Royal Bank of Scotland (RBS) has announced losses for 2009 of £3.6bn ($5.5bn), after struggling with billions of pounds of bad loans.
Despite the losses, the bank is set to announce it will pay bonuses totalling £1.3bn to its staff.
But the bank's head, Stephen Hester, said it had lost money by not paying big bonuses to retain productive staff.
The UK taxpayer owns 84% of RBS after the government bailed out the bank at the end of 2008.
Chief executive Mr Hester told BBC Radio 4's Today programme: "We've had a small experiment in this respect... some of our best-performing people have been leaving in their thousands.
"The people who left us last year, I believe, would have increased our profits by up to £1bn beyond the ones that we've got."
However there has been some criticism of the bonuses paid.
Liberal Democrat treasury spokesman Vince Cable said that making hefty payouts to individual bankers was "like a football team paying their striker for scoring when they've just been relegated".
Meanwhile, shadow chancellor George Osborne said "unacceptable" pay levels throughout the sector must be tackled.
"The banking community needs to understand that the taxpayers were there for them a couple of years ago, because we had to keep the banking system going, but really it is unacceptable these very high levels of pay they get."
However RBS bonuses were approved by the Treasury, and Mr Osborne conceded he would not have blocked the payouts had he been in power.
Mr Hester has decided not to take his own bonus, which would have been £1.6m.
The company's £3.6bn loss was lower than the £5bn many experts were expecting and is well below the £24bn it lost in 2008.
However, the level of bad debts rose sharply to just short of £13.9bn, up from £7.4bn in 2008, although the bank says it thinks these have now peaked.
As well as the RBS chain of banks, the company's UK businesses include NatWest, Ulster and Coutts banks, and the insurance companies Churchill and Direct Line.
Mr Hester said he expected the bank to return to profit next year.
The banks have been through a torrid time since the credit crunch struck in 2007, an event sparked by the banks' own unwillingness to lend to each other after the major lending spree they had been on started to turn bad.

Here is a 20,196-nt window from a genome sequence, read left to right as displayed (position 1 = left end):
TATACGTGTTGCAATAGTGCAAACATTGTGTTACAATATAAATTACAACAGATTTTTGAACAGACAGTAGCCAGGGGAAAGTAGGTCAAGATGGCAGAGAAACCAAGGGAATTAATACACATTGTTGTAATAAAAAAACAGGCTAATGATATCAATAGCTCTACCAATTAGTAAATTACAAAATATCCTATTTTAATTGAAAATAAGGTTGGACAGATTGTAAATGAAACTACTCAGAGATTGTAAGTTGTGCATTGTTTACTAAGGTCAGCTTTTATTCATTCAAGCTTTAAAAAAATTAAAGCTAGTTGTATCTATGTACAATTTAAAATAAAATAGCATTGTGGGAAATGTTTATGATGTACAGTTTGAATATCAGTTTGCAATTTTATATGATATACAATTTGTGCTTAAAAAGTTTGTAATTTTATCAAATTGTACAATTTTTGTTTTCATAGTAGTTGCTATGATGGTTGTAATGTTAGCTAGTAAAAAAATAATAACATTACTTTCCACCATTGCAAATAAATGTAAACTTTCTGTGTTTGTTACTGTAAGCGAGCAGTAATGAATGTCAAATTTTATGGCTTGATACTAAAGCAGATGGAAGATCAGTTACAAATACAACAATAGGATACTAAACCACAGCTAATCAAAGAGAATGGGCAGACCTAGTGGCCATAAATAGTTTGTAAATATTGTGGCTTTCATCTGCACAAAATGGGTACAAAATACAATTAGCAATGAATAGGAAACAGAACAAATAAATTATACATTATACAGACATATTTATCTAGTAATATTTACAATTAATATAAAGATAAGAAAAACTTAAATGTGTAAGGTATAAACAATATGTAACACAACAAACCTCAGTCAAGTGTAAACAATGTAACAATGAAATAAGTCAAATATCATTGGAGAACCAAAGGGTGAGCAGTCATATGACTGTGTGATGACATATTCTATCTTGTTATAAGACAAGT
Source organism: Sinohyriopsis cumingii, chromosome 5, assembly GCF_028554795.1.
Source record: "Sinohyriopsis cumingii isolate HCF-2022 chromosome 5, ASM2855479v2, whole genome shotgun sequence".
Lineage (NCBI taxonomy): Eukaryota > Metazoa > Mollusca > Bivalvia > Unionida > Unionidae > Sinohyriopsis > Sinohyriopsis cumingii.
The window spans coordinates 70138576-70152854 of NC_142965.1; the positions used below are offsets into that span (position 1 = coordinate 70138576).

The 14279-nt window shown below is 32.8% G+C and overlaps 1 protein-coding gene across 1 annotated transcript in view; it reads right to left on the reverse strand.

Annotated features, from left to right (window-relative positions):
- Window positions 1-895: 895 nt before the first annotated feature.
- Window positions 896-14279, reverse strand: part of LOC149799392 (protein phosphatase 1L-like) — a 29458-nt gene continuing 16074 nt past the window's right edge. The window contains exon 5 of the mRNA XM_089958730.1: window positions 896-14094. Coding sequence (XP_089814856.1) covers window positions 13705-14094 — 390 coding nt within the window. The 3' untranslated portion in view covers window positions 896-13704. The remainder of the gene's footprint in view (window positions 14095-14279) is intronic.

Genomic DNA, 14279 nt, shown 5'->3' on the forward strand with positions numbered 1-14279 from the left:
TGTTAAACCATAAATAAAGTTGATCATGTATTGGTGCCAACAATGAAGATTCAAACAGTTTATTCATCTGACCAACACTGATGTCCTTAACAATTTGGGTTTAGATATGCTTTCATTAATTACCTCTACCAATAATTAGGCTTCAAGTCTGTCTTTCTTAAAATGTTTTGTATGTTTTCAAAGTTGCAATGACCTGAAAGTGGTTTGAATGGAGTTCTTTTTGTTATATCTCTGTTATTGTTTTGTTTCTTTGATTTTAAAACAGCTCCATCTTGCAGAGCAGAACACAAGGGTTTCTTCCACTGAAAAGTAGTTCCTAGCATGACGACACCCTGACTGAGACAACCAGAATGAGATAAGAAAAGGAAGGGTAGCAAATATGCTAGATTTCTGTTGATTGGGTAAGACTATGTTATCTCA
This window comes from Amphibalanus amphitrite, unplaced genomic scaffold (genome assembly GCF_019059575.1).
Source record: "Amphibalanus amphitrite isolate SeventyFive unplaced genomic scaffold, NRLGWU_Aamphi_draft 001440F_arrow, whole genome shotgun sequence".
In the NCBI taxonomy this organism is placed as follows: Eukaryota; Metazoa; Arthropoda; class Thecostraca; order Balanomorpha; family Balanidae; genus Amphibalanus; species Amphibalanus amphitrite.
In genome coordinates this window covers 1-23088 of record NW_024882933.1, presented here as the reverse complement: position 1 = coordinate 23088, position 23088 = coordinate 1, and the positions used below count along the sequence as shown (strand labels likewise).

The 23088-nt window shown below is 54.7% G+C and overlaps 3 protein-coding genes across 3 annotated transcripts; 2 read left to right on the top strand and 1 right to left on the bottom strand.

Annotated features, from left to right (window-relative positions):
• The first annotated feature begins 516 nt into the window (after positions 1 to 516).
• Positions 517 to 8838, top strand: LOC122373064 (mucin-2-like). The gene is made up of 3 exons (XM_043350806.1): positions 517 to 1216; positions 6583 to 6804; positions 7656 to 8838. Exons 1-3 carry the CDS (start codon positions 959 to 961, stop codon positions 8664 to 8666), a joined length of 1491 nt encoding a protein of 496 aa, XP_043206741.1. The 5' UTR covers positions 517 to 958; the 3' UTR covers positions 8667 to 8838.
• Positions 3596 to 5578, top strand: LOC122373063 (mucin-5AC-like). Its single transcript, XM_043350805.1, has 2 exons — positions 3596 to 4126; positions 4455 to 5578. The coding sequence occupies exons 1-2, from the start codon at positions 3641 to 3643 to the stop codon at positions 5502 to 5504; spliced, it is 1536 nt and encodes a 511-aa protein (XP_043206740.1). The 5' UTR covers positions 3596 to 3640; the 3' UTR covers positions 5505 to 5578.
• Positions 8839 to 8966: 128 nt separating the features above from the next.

Added to that was RBS's unique heavy burden - its takeover of the Dutch bank ABN Amro in October 2007, just as the banking boom was about to turn to bust.
A consortium led by RBS paid 71bn euros (£49bn at the time) for ABN Amro in October 2007, but RBS then wrote down the value of the business by £17bn a year later.
The Bank of England governor, Mervyn King, said bank investors had been living in a "fool's paradise", with people's money being used for risky activities while they themselves thought they were taking no risks.
He told the cross-party Future of Banking Commission that the case for simple, utility banks was "irrefutable".
RBS is the second major UK bank to report 2009 results, after Barclays announced profits of £11.6bn last week. Lloyds Bank, which is also partly state-owned, will report its results on Friday.
Aside from bonuses, one other controversial topic for the banks has been their role in lending to business and home buyers.
RBS said that it was satisfied it was fulfilling both the letter and the spirit of its lending commitments, which were to make an additional £9bn available to the mortgage market and £16bn to businesses.
It said it had beaten its mortgage target, but had fallen short of its business lending target as many companies had been concentrating on reducing their debts and the recession meant that demand for loans had been weak.
RBS has shrunk massively in size over the year. In 2008 its assets stood at £2.1tn.
It has been running down a vast portion of its business - mainly bad loans - and its assets are now worth £1.5tn.
A bank spokeswoman said that was the equivalent of shedding an organisation the same size as the profitable US financial institution, Goldman Sachs.